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|Title:||Building Great Lakes Resiliency to Eutrophication: Lessons to inform adaptive governance of the nearshore areas of the Laurentian Great Lakes.|
|Keywords:||Great Lakes, eutrophication, nutrient enrichment, resiliency, adaptive governance, adaptive capacity, nearshore areas|
|Abstract:||Annex 2 of the Great Lakes Water Quality Protocol calls for the collaborative development of a ‘nearshore framework’, but does not provide guidance with respect to nearshore governance. This thesis bridges this gap with a series of studies on the determinants for adaptive governance that will inform implementation of the Great Lakes Water Quality Protocol 2012. The principal focus of this work is on eutrophication, which is essentially a nearshore issue. The methodology includes a comprehensive literature review and 35 key informant interviews using a standardized questionnaire. The results assess Great Lakes governance, examine the strengths of the Great Lakes Water Quality Agreement Protocol 2012 and evaluate the effectiveness of the International Joint Commission. A major product of the research is the development of a framework for assessing adaptive capacity based on six determinants: public participation, science, networks, leadership, flexibility and resources. The framework is validated in the case study of eutrophication in Lake Erie and used to identify gaps in adaptive capacity for current eutrophication governance of Lake Erie. The framework was then tested on two additional case studies, the Chesapeake Bay and the Baltic Sea Region. These systems are both eutrophic and are similar in many other ways to the Great Lakes. This allowed exploration of issues of scale, from local (Chesapeake Bay) to binational (the Great lakes) to transnational (the Baltic Sea). The most important finding of this work is that the key barrier for building adaptive capacity for eutrophication governance in the Great Lakes is the lack of adequate leadership and resources. A key recommendation is therefore that the IJC be strengthened in its role to function as a collaborative leader to foster adaptive capacity. The findings from this research can inform the implementation of the Great Lakes Water Quality Protocol 2012.|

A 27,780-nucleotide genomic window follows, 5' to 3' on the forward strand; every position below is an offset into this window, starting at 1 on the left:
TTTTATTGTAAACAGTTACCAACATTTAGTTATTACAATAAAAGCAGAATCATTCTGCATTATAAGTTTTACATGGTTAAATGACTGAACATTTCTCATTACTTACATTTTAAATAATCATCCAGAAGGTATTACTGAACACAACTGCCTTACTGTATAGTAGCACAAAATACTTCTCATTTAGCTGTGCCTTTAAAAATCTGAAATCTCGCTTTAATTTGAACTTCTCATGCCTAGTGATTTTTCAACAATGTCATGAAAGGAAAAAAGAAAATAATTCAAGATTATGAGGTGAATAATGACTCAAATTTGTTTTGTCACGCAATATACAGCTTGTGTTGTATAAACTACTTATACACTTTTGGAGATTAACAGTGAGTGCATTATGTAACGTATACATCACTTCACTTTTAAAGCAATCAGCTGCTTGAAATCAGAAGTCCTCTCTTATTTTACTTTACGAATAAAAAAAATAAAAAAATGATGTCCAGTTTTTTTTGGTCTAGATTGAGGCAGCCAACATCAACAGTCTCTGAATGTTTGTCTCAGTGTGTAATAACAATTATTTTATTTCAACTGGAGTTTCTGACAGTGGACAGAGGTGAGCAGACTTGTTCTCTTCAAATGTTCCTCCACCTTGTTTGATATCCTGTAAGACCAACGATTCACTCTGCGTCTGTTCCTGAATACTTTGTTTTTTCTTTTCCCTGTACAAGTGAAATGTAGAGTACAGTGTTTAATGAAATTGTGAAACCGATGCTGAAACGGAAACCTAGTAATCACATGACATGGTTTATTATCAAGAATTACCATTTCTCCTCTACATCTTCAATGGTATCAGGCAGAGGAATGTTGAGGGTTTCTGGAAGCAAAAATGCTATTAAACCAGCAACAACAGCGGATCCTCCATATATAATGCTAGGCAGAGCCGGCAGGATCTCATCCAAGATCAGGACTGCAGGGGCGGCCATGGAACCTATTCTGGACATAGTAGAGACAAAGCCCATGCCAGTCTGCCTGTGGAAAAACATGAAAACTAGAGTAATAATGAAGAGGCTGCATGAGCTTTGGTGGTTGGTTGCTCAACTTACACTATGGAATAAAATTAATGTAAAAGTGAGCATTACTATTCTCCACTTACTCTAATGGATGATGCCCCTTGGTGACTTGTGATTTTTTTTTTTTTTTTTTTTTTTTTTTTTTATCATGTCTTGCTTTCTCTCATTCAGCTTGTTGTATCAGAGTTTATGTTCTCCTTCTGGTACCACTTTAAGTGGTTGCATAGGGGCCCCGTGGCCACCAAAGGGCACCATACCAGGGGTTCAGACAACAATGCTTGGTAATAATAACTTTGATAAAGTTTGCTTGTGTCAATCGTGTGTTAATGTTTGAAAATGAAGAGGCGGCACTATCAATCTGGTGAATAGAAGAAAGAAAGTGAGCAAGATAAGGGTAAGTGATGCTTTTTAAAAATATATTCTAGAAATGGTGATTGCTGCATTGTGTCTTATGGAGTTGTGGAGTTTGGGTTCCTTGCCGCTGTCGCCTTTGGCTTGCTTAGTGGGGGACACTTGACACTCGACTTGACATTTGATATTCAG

|Appears in Collections:||Open Access Dissertations and Theses|
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|PHD thesis Savitri Jetoo FINAL 2015.pdf||Thesis||6.15 MB||Adobe PDF||View/Open|
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